Presentation Days Amaze

For two days each year, more than 100 students participate in Presentation Days, a celebration of student projects representing every department at the College. Faculty or staff advisors worked with student researchers throughout the year on projects that included documenting the history of the College and imagining the future of spring-loaded crutches. Here are details on those projects and a few more.

1. Humanities, Social Sciences, and the Arts

Independent Study: History

Advisor: Jeff Groves, professor of literature
Student: Ali Khan ’19

Aiming to establish a historical archive for the College, Ali Khan ’19 interviewed witnesses to the founding of the College and examined how the community has upheld the mission statement throughout its history. Working with Professor Jeff Groves and Bates Collection Librarian Michael Palmer, Khan collected historical documents and recorded interviews with 33 people related to the College. HMC community members can access the Harvey Mudd Histories archive.

2. Biology

Control of Gene Expression Profiles within the RpoS Regulon of E. coli K-12

Advisor: Daniel Stoebel, associate professor of biology
Student: Christopher R. Doering ’19

The E. coli sigma factor RpoS controls the bacterium’s general stress response: a wide-reaching change in gene expression to react to harmful conditions such as low pH, DNA damage and nutrient starvation. With varying concentrations of RpoS, RpoS-dependent promoters produce different patterns of response which can be generally grouped into a few categories. This project sought to characterize the causes of the observed expression profiles. Using an RNA-seq assay, Doering assessed expression across the genome of strains containing key transcription factor knockouts. These knockouts might be important to expression pattern formation, identify the causative agents of the patterns and reveal general trends behind observed expression profiles.

3. Shanahan Student-directed Project

Autonomous Campus Robot

Advisor: Zach Dodds, Leonhard-Johnson-Rae Professor of Computer Science
Students: Adrian Sanchez Arias ’19, Geneva Ecola ’19, John Lee ’19, Tianyi Ma ’19, Maxwell Maleno ’20, David Olumese ’19, Andrew Pham ’20, Aomsin Pongpiriyakarn ’20, Willis Sanchez-duPont ’19, Shiv Seetharaman ’19, Jingnan Shi ’19, Samantha Ting ’20

Autonomous systems are emerging in everyday life and transforming numerous industries. The goal of Autonomous Campus Robot is to bring this technology to students by having them build a small vehicle capable of navigating from point A to point B on campus without human control or intervention. The robot had an internal map of campus enabling it to autonomously navigate Mudd’s sidewalks while simultaneously avoiding obstacles. Students saw two potential applications for this robot: 1) delivery for the student eatery Jay’s Place, and 2) shuttle transport between the residential and academic ends of campus. The robot platform allows students to implement cutting-edge algorithms in autonomous navigation and machine learning.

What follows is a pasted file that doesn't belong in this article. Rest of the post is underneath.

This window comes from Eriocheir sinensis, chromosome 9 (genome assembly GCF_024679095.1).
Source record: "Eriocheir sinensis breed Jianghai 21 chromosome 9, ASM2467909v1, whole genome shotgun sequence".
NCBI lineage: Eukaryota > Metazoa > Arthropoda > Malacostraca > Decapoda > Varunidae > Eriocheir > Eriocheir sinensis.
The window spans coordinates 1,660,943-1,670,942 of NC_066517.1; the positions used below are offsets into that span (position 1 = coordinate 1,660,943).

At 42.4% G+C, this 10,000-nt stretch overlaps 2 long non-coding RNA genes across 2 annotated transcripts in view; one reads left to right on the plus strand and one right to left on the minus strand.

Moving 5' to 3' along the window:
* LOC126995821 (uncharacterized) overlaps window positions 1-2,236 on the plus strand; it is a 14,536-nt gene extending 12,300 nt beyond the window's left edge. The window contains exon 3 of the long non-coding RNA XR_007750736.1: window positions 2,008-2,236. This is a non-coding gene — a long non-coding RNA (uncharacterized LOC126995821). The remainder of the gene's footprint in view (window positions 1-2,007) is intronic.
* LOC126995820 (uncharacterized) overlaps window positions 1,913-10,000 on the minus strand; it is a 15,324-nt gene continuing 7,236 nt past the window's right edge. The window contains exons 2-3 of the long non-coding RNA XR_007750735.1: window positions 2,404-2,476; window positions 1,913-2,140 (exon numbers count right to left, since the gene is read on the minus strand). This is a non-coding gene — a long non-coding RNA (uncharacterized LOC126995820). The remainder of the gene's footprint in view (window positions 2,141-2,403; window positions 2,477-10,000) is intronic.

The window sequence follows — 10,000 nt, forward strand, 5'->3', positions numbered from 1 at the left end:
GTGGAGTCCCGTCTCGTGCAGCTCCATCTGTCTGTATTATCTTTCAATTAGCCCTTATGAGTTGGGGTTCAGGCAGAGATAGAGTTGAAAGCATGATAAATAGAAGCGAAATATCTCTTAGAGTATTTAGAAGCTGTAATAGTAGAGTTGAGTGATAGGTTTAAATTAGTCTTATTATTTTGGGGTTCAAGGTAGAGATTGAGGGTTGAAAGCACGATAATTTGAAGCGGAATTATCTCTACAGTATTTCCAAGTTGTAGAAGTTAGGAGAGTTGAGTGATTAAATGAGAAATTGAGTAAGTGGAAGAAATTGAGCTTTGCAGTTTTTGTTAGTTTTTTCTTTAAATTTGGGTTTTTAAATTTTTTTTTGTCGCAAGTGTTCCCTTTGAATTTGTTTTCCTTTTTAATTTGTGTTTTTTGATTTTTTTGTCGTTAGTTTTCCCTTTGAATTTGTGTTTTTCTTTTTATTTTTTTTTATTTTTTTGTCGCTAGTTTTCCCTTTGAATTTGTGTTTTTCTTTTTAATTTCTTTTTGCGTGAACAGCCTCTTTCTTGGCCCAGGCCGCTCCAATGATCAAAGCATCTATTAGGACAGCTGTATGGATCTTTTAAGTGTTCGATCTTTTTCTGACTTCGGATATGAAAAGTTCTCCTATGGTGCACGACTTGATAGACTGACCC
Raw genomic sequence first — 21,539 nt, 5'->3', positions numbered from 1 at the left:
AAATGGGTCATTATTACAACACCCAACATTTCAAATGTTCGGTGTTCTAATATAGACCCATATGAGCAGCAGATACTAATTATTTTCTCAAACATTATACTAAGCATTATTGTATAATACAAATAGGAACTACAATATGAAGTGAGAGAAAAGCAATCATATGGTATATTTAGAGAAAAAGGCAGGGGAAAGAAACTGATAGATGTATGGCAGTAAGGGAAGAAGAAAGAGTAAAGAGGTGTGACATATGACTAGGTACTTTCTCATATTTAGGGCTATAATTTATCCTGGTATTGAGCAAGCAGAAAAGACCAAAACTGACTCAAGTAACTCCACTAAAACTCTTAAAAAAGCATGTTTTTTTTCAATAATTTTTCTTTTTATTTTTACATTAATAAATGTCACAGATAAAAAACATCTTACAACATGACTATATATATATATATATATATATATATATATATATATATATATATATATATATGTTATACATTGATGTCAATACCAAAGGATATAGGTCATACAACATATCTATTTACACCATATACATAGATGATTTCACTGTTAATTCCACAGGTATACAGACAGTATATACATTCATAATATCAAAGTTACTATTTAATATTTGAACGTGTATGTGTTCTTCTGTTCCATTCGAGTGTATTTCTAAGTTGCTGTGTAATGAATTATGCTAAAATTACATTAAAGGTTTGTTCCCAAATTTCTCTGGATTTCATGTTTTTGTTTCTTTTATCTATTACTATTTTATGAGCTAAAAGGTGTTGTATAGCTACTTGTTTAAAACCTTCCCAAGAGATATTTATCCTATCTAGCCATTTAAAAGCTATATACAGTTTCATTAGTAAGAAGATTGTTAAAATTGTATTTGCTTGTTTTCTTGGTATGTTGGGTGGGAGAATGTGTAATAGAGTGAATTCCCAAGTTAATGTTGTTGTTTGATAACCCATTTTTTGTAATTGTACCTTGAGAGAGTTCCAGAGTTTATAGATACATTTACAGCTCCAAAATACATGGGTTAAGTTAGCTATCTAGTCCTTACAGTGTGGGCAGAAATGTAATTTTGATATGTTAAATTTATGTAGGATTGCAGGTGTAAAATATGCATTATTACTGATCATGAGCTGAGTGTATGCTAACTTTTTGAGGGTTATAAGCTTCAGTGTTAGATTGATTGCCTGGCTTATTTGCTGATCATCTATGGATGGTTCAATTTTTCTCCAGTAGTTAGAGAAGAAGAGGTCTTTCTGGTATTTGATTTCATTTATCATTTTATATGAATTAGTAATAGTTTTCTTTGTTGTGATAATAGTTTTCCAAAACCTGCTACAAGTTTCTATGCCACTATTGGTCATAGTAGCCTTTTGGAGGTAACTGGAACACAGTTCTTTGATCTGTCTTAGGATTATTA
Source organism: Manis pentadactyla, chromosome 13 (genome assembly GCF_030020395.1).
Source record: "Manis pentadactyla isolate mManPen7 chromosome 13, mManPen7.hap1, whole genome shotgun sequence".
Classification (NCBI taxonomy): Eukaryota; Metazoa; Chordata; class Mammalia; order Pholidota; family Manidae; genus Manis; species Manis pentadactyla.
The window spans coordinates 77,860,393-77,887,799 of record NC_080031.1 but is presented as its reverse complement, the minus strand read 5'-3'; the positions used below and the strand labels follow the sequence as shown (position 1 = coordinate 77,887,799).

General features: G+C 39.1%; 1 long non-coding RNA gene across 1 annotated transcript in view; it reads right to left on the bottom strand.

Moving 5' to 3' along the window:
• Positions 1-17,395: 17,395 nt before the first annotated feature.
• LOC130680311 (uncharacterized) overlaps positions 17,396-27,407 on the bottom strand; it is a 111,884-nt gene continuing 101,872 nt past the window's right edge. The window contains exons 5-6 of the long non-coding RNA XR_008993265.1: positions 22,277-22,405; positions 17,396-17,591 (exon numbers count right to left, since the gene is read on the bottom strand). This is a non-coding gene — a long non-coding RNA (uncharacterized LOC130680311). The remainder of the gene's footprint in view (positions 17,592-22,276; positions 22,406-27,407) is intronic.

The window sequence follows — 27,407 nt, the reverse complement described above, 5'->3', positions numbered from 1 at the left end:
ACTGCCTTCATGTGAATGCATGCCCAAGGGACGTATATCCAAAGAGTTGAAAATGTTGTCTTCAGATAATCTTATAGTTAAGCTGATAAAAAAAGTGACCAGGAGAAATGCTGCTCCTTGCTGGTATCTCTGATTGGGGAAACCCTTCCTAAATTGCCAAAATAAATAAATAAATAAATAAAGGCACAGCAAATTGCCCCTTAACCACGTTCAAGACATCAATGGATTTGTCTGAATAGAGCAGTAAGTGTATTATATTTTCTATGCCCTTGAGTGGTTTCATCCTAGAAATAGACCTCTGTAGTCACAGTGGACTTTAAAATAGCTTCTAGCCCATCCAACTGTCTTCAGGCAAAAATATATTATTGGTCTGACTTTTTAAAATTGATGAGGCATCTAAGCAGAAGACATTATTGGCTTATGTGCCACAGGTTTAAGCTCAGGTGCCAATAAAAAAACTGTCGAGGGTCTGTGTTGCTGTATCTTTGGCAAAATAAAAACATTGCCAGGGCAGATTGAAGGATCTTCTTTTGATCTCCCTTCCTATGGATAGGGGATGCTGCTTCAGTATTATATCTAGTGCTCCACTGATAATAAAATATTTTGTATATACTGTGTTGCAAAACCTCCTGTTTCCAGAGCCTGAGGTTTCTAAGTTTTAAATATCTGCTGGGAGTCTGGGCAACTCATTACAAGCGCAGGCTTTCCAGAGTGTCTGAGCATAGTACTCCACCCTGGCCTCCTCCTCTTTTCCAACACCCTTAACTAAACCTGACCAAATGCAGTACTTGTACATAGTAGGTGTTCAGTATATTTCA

4. Physics

Experimental Investigation of Grain Dissolution in Two-dimensional Colloidal Polycrystals

Advisor: Sharon Gerbode, Iris and Howard Critchell Associate Professor of Physics Student: Nina Brown ’19 The microstructure of a polycrystalline material plays a role in determining many of that material’s macroscopic characteristics. The most well-known theory of grain boundary motion and grain dissolution suggests that a circular crystal grain should shrink at a constant rate. However, Brown’s observations of grain dissolution in two-dimensional colloidal crystals implied that a more complex description was needed. She investigated the dependence of grain shrinkage on system properties, such as mis-orientation and inclination, as well as on dislocation motion.

5. Mathematics

Mathematical Modeling of Type 1 Diabetes

Advisor: Lisette de Pillis, Norman F. Sprague Jr. Professor of Life Sciences, professor of mathematics and department chair
Student: Gianna Wu POM ’19

Type 1 diabetes (T1D) is an autoimmune disease where the pancreas produces little to no insulin, which is a hormone that regulates the amount of glucose in the blood. To date, T1D does not have a defined cause or cure. Scientists are currently investigating the role that T cells play in the development of T1D while also looking into viral infections as a potential contributor. Mathematical modeling can help advance T1D research, specifically with potential treatments, since it can simulate biological behavior without invasive experimentation on live subjects. Wu investigated both single-compartment and multi-compartment models for type 1 diabetes.

6. Independent Study, Biotechnology and Design

Optimal Spring Stiffness in Spring-loaded Crutches

Advisor: Anna Ahn, professor of biology
Student: Erica Quinn ’19

Crutches are the most frequently prescribed assisted mobility devices with about seven million users worldwide, but using standard crutches can cause pain and injury. Spring-loaded crutches reduce impact forces with the ground and may reduce risk for users. A prior qualitative experiment proposed an optimal spring stiffness of 22 kN/m in spring-loaded crutches, while a theoretical model suggested 4.5 kN/m. Quinn quantitatively tested these suggestions by varying the spring stiffness of spring-loaded crutches from 5.2 kN/m to 14 kN/m to examine the ground reaction forces using a force plate embedded into a trackway. Fully understanding the effects of spring stiffness on spring-loaded crutches may help doctors and patients make informed decisions about available options.